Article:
Mike Bloomberg led a major expansion of the City’s parks, adding more than 850 acres of new parkland, much of it along the waterfront, and opening new recreational facilities in all five boroughs. At the end of Mayor Bloomberg's term in 2013, 76% of New Yorkers lived within a 10-minute walk of a park or playground.
Added more than 850 acres of park land.
400 acres of waterfront land acquired by the parks department.
In 2013, 76% of New Yorkers lived within a 10 minute walk of a park.
Parkland Additions and Renovations
Major Park Expansion
More than 850 acres of parkland were added between 2002 and 2013.
Freshkills, Staten Island
The continuing development of Freshkills Park, which the Bloomberg administration designed, will add another 2,000 acres of parkland over the next few years.
Redesigns and Upgrades
1,750 parks and facilities were redesigned or upgraded between 2002 and 2013.
More than 800,000 trees have been planted of the one million trees the Bloomberg administration committed to plant by 2017.
The Bloomberg administration committed $5 billion in capital improvements to City parks.
Schoolyards to Playgrounds
Under PlaNYC, 227 playgrounds were opened to the public.
Asphalt to Turf
Under PlaNYC, 26 asphalt yards were converted to synthetic turf athletic fields.
Under PlaNYC, 18 athletic fields were affixed with lighting to allow for nighttime play.
10 Minute Walk to a Park
In 2013, 76% of New Yorkers lived within a 10 minute walk of a park, an increase of a quarter million City residents since 2007.
The City’s first elevated park in 2009. The High Line attracted some $2 billion in private investment to the area, and in 2011 alone, welcomed 3.7 million visitors.
In 2003, Governors Island was transferred from the U.S. government to the people of New York and in 2010, the City assumed control of the island. The Bloomberg administration developed a plan to invest $260 million over two years to develop the park and its public spaces.
Macombs Dam Park
More than 32-acres of new and renovated parks were built as part of the Yankee Stadium Area Redevelopment Project.
Brooklyn Bridge Park
This world-class park stretches 1.3 miles along the East River from Manhattan Bridge to Atlantic Avenue.
Hudson River Park
The longest waterfront park in the US, the park attracts 17 million visits each year.
Closed since 1984, The Bloomberg administration reconstructed and opened the new $50 million pool and play center. An ice skating rink opened in the winter of 2013. McCarren was one of the 8 regional parks that were part of the PlaNYC agenda.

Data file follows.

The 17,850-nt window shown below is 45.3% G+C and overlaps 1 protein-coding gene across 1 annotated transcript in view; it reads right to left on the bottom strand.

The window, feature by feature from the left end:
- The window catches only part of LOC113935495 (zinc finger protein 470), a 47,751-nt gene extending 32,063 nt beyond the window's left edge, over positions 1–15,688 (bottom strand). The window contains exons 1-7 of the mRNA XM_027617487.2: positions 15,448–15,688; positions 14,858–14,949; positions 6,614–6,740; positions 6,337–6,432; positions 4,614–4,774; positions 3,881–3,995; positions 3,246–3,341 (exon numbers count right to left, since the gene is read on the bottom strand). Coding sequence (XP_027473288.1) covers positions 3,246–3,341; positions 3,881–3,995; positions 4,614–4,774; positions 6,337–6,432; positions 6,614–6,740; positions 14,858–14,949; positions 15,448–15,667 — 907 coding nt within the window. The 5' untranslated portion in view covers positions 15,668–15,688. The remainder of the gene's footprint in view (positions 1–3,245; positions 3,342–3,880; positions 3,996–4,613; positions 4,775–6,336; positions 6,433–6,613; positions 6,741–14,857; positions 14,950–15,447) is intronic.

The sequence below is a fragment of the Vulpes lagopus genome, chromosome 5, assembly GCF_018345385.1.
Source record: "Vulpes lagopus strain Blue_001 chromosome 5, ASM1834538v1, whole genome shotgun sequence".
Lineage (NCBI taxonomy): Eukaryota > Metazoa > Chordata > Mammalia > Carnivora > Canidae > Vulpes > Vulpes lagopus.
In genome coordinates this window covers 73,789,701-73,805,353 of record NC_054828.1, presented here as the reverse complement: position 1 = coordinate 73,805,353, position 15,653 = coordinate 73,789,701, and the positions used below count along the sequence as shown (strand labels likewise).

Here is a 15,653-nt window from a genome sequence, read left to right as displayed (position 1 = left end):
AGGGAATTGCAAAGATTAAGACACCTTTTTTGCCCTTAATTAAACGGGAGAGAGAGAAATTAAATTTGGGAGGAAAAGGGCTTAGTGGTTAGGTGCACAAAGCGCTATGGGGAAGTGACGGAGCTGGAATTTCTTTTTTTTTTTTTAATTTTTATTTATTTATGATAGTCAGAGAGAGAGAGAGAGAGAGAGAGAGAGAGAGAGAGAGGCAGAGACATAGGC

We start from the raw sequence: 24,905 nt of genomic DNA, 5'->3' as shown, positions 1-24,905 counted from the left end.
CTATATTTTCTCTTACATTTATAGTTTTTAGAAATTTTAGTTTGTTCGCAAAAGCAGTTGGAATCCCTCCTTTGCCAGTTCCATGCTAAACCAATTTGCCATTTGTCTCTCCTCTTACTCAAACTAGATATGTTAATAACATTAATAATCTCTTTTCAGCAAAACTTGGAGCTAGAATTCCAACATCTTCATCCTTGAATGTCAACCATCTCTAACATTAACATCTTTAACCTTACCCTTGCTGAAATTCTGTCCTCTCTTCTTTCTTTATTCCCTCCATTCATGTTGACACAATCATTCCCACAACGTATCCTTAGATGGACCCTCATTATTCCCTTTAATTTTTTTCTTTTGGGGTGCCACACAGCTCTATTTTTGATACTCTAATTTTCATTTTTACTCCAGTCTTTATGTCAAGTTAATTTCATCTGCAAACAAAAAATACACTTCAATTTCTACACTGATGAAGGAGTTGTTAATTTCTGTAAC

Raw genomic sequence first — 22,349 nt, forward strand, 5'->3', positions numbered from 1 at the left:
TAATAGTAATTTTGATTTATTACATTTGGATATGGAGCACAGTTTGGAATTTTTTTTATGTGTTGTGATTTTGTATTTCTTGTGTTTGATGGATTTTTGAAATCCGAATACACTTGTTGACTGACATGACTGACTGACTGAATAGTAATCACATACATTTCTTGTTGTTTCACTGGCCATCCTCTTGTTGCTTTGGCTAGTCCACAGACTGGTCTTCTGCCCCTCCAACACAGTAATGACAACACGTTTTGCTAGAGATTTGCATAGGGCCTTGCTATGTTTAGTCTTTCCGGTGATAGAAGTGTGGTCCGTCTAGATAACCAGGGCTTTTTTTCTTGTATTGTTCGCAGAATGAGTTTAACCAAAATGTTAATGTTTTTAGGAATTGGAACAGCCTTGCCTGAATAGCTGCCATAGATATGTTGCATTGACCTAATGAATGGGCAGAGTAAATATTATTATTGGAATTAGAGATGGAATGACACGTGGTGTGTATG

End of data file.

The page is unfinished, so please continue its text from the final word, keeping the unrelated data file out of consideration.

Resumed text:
PlaNYC Regional Parks
The Bloomberg administration was committed to redeveloping eight regional parks as part of the PlaNYC agenda. These parks were: Soundview Park in the Bronx, McCarren Pool and Play Center in Brooklyn, Fort Washington Park in Manhattan, Highbridge Park in Manhattan, Highland Park in Queens, Rockaway Park in Queens, Calvert Vaux Park in Brooklyn, and Ocean Breeze in Staten Island.
Expansion of Public/Private Partnership in Parks
Jamaica Bay Rockaway Parks
Thanks to a partnership with the National Park Service (NPS) and the National Parks of New York Harbor Conservancy, the City and NPS began a joint planning process to devise a new, unified governing model and new, common objectives for Jamaica Bay - the 10,000 acres of publicly-owned land in south Brooklyn and Queens.
Science and Resilience Institute
A consortium was selected, led by the City University of New York to lead a new Science and Resilience Institute. The Institute will be a top-tier research center promoting an understanding of resilience in urban ecosystems and their adjacent communities through an intensive research program focused on the restoration of Jamaica Bay-Rockaway Parks.
Expansion of Recreation Services
Created Free Fitness Program
New Yorkers made 136,000 annual visits to free fitness programs, Shape Up NYC and Walk NYC, which were possible through partnerships with NYC Service, DOHMH, Equinox and Empire Blue Cross Blue Shield.
Swim for Life
The City created a new program to teach 27,000 second graders to swim by 2013.
Partnership between the Parks and Education Departments
219 schools used both indoor and outdoor park space for physical education.
Becoming a More Sustainable City
The Bloomberg administration developed High Performance Landscape Guidelines for the City’s parks, which included everything from reusing water to using native plans.
The City published “A Plan for Sustainable Practices within NYC Parks” in 2011.
The City expanded the Greenstreets program, which helped capture storm water that would otherwise overflow NYC's combined sewer outflows, thus preventing this polluted water from entering NYC harbor and waterways.
The Bloomberg administration added 400 acres of new waterfront parks and constructed 20 miles of waterfront greenways.
A native herring was returned to the restored waters of the Bronx River. They had not been recorded since the 1600s.
On their own, beavers returned to the restored waters of the Bronx River. These were the first beavers recorded in NYC in more than a century.
Off Soundview Park oyster reefs were installed and outfitted with 50,000 young oysters which allowed for the return of a healthy habitat to these waters.
A dragonfly native to NYC, but not seen since the 1800s, was re-discovered in Staten Island.
Becoming More Data-Driven and Efficient
Asset Management Park System (AMPS)
This system allowed the Parks Department to capture information about daily operations on a citywide level and create indicators that help managers and supervisors more efficiently monitor and utilize their resources.
Severe Weather Preparedness
The City launched a mobile application for faster processing and updating of service requests which was successfully used during Superstorm Sandy.